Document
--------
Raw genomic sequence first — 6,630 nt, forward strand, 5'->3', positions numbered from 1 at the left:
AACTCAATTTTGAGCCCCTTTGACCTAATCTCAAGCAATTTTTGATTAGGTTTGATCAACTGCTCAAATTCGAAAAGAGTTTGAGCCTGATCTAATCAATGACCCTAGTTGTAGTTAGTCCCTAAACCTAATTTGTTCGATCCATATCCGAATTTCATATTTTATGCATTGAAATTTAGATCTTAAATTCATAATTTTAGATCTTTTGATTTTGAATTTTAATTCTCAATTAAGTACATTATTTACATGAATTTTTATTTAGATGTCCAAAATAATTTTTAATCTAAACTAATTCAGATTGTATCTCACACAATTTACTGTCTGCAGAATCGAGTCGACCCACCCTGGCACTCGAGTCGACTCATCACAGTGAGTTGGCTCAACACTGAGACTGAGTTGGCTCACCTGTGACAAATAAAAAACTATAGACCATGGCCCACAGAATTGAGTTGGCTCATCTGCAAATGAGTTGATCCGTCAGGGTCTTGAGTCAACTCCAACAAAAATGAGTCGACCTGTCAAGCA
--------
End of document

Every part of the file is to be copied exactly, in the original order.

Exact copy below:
Raw genomic sequence first — 6,630 nt, forward strand, 5'->3', positions numbered from 1 at the left:
AACTCAATTTTGAGCCCCTTTGACCTAATCTCAAGCAATTTTTGATTAGGTTTGATCAACTGCTCAAATTCGAAAAGAGTTTGAGCCTGATCTAATCAATGACCCTAGTTGTAGTTAGTCCCTAAACCTAATTTGTTCGATCCATATCCGAATTTCATATTTTATGCATTGAAATTTAGATCTTAAATTCATAATTTTAGATCTTTTGATTTTGAATTTTAATTCTCAATTAAGTACATTATTTACATGAATTTTTATTTAGATGTCCAAAATAATTTTTAATCTAAACTAATTCAGATTGTATCTCACACAATTTACTGTCTGCAGAATCGAGTCGACCCACCCTGGCACTCGAGTCGACTCATCACAGTGAGTTGGCTCAACACTGAGACTGAGTTGGCTCACCTGTGACAAATAAAAAACTATAGACCATGGCCCACAGAATTGAGTTGGCTCATCTGCAAATGAGTTGATCCGTCAGGGTCTTGAGTCAACTCCAACAAAAATGAGTCGACCTGTCAAGCA